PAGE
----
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Geek is a slang term originally used to describe eccentric or non-mainstream people; in current use, the word typically connotes an expert or enthusiast or a person obsessed with a hobby or intellectual pursuit, usually technology, with a general pejorative meaning of a "peculiar person, especially one who is perceived to be overly intellectual, unfashionable, boring, or socially awkward".

The term "nerd" is frequently used interchangeably with and has definitional similarities to "geek". However, some have identified connotative differences between the terms.[1][2][3]

Origins of Geek

The word 'Geek' comes from the English word 'geek' or 'geck', meaning a 'freak'; from Middle Low German 'Geck'. Geck is a standard term in modern German and it means 'fool'. The root also survives in the Dutch and Afrikaans adjective gek ('crazy' or 'bizarre'), as well as some German languages, like the Alsatian word Gickeleshut ('jester's hat'; used during carnival). In 18th century Austria, Gecken were freaks on display in some circuses. In 19th century North America, the term 'geek' referred to a performer in a geek show in a circus, traveling carnival or traveling funfair sideshows. The 1976 edition of the American Heritage Dictionary included only the definition regarding geek shows.

This variation of the term was used to comic effect in 1970s TV shows, such as Sanford & Son and Starsky and Hutch. In the Bounty Hunter episode of 1976 of Starsky and Hutch, stating that "a geek is a freak in a circus side show, who is kept in a pit and they throw snakes and chicken heads at, and he runs around crazy and gobbles them up", and "in 1932 the geeks formed their own union". In that episode, Starsky and Huggy Bear say they read this in an unreliable book. In it, there is a man shooting the head off a bumblebee in flight, and Big Foot, alluding to the apocryphal nature of who is a geek.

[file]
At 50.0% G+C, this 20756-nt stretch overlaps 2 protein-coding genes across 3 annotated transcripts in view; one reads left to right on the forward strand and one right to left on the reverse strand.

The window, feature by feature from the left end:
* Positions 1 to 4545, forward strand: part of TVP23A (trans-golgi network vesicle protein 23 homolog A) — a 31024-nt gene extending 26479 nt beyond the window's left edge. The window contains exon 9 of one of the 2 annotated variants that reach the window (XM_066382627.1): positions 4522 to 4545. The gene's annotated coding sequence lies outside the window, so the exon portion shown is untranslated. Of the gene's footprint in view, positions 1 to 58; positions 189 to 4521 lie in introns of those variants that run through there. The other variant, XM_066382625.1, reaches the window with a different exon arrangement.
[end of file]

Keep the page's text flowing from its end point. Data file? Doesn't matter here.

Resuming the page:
Professional wrestling manager "Classy" Freddie Blassie recorded a song in the 1970s called "Pencil-Necked Geek".


  • Playing video games (ex. Pokémon, Splatoon, Halo, Final Fantasy)
  • Surfing the internet
  • Watching movies and T.V. shows
  • Watching anime or cartoons
  • Reading manga or comics
  • Cosplay
  • Attending conventions
  • Collecting action figures or video games
  • Drawing fictional characters
  • Reading Ebook on computers


  • Action figures
  • Plushy dolls
  • Movie and TV show posters
  • Shirts with corny sayings about science, math, technology
  • Colors like green, orange, red, yellow, grey, black
  • Shirts with cartoons, videogames, or movies (SpongeBob, Avengers, Pokémon)

Geek chic

Geek chic refers to a minor fashion trend that arose in the mid 2000s in which young people adopted "geeky" fashions, such as oversized black horn-rimmed glasses, suspenders/braces, and high-water trousers. The glasses—sometimes worn with non-prescription lenses or without lenses—quickly became the defining aspect of the trend, with the media identifying various celebrities as "trying geek" or "going geek" for wearing such glasses, such as David Beckham and Justin Timberlake. Meanwhile, in the sports world, many NBA players wore "geek glasses" during post-game interviews, drawing comparisons to Steve Urkel.

The term "geek chic" was appropriated by some self-identified "geeks" to refer to a new, socially acceptable role in a technologically advanced society.


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Many fellow geeks consider this " a show of revolution" since its portrayal of geeks aesthetics and subculture match to what we actually do.